Would it be worth it to pursue designing a one-off of this design? As far as I can tell, the problem everyone's run into with the engine is fuel delivery. A standard carb just doesn't work, and the original #001 engine ran with a constant velocity carb. I think this would be a great candidate for FADEC, though I'm not confident I could pull that off myself. It supposedly runs very lean, giving it great efficiency. Burning less gas would be a major benefit in my plane, since I can only hold 10 gal.

If I were to pursue making one for my plane, do you guys have any suggestions for parts manufacturers/mechanical engineers that could help?
It will be fun to scheme and the essential parts have run well but not in same engine.

Some clever ,well educated engineers from Esso lubrication laboratory near Southhampton UK was allowed
money ,time and workshop to make an X Parson Epicyclic fourcylinder fourstroke.

Time was around 1970-1975.
And desribed in technical magazines.


It was low mass but not easy to put in a car.
They went one bridge to far as they put a rotary Cross valves on top of each cylinder and never got lubrication OK.
The four cylinder X engine never ran smooth as is was fourstroke.As a two stroke crosshead with under piston scavenge pumping and a sidevalve on each cylinder it will run as an electric motor or a V8 FS.
To see if it is realistic let us agree on horsepower and rpm.May I suggest 80 horsepower and 40 rps?
The detonation engine is researched many places and is termed Homogenuos charge compression ignition.
Problem is that the motor can have faboulos efficiency at low load and extremely high maximum pressures when doing hard work.Do not combine novel ignition with relatively new mechanics and do not bet on making a living from it.
Good luck and I am starting sketching now.
 
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Aesquire

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The Atkinson Cycle engine in current Toyotas shows great efficiency, at the cost of power. Other versions with turbosupercharging may make for a better power to weight ratio.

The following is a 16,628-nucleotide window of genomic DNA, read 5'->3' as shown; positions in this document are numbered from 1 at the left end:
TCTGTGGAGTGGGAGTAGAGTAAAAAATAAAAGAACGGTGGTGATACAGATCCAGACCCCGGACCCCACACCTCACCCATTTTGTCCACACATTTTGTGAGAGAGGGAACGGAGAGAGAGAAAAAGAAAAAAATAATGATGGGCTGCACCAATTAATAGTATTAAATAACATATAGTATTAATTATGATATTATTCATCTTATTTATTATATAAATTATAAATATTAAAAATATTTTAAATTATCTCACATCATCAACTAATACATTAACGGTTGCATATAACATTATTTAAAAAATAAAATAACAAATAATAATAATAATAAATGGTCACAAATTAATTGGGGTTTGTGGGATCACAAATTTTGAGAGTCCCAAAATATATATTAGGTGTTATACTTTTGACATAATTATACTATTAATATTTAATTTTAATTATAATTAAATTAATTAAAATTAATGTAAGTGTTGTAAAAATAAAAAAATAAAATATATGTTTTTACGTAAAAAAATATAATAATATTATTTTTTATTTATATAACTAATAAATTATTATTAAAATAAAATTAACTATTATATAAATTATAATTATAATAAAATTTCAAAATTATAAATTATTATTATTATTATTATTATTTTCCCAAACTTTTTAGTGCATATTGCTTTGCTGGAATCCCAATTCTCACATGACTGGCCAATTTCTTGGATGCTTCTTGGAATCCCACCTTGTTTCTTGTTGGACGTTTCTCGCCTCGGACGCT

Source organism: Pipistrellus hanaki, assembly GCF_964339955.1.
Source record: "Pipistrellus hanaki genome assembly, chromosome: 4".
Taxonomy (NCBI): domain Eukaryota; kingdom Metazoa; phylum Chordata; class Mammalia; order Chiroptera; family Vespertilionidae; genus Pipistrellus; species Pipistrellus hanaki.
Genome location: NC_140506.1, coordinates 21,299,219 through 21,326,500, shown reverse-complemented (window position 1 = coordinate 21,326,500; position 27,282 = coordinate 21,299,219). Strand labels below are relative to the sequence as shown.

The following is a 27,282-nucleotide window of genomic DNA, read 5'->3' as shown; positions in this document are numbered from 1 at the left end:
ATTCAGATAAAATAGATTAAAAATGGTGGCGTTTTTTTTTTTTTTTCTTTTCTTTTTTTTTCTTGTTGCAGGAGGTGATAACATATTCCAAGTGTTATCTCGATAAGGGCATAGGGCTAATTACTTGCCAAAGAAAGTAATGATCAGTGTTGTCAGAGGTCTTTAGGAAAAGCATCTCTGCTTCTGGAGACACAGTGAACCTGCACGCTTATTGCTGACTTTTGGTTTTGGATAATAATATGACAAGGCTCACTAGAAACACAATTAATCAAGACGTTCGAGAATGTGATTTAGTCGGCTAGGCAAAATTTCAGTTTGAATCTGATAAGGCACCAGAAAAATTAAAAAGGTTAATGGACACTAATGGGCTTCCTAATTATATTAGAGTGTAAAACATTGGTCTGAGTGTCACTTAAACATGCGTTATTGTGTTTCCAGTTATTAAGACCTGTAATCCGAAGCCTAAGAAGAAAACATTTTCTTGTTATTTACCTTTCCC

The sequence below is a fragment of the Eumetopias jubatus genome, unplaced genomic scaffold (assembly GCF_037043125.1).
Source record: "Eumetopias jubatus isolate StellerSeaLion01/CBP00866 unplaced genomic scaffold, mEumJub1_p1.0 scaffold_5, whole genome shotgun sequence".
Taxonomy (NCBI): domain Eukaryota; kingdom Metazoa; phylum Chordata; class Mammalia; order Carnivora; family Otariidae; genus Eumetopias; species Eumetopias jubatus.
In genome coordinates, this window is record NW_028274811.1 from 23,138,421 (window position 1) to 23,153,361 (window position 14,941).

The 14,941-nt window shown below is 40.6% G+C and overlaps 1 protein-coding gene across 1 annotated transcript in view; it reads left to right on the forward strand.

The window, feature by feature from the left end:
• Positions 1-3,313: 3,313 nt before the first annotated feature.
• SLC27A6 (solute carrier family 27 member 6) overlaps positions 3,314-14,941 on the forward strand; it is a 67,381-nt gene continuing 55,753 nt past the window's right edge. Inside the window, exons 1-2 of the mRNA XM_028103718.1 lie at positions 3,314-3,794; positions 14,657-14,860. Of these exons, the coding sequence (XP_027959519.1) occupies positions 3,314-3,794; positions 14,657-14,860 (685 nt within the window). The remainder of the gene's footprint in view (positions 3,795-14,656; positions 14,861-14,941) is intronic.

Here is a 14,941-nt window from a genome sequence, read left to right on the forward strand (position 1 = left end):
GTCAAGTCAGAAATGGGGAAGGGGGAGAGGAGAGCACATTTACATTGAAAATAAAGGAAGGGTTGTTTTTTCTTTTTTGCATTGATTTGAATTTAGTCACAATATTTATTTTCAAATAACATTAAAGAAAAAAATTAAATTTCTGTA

Efficiency, pounds of fuel per horsepower, is the name of the game for car fuel economy performance, but runs heavier with a larger displacement. For aircraft, you also figure pounds of engine per horsepower, so without the complications of boost, may not be optimum.

( in my version of layman's terms, the Atkinson Cycle engine "wastes" some displacement to get more efficient combustion. Correct/enlighten me on that, please. )
 

aeromomentum

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The idea of the Atkinson cycle is to have a larger expansion stroke than compression stroke. We are limited on the compression ratio due to knock, octane and other things. But having a larger expansion ratio extracts more power for the given amount of fuel. Most modern car engines that use the Atkinson cycle do so by just holding open the valves during part of the compression stroke and this also increases pumping losses a little.

Another and maybe a better choice is an opposed piston engine with different phasing of the crank shafts. There is still a weight penalty since you are not "using" all of the possible cylinder volume but less pumping loss and no cylinder head weight. I think cheapracer was working on one of these in the past.

Then there are the turbo compound engines like the Wright R-3350 Turbo-Compound radial engine.
 

PMD

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The idea of the Atkinson cycle is to have a larger expansion stroke than compression stroke. We are limited on the compression ratio due to knock, octane and other things. But having a larger expansion ratio extracts more power for the given amount of fuel. Most modern car engines that use the Atkinson cycle do so by just holding open the valves during part of the compression stroke and this also increases pumping losses a little.

Another and maybe a better choice is an opposed piston engine with different phasing of the crank shafts. There is still a weight penalty since you are not "using" all of the possible cylinder volume but less pumping loss and no cylinder head weight. I think cheapracer was working on one of these in the past.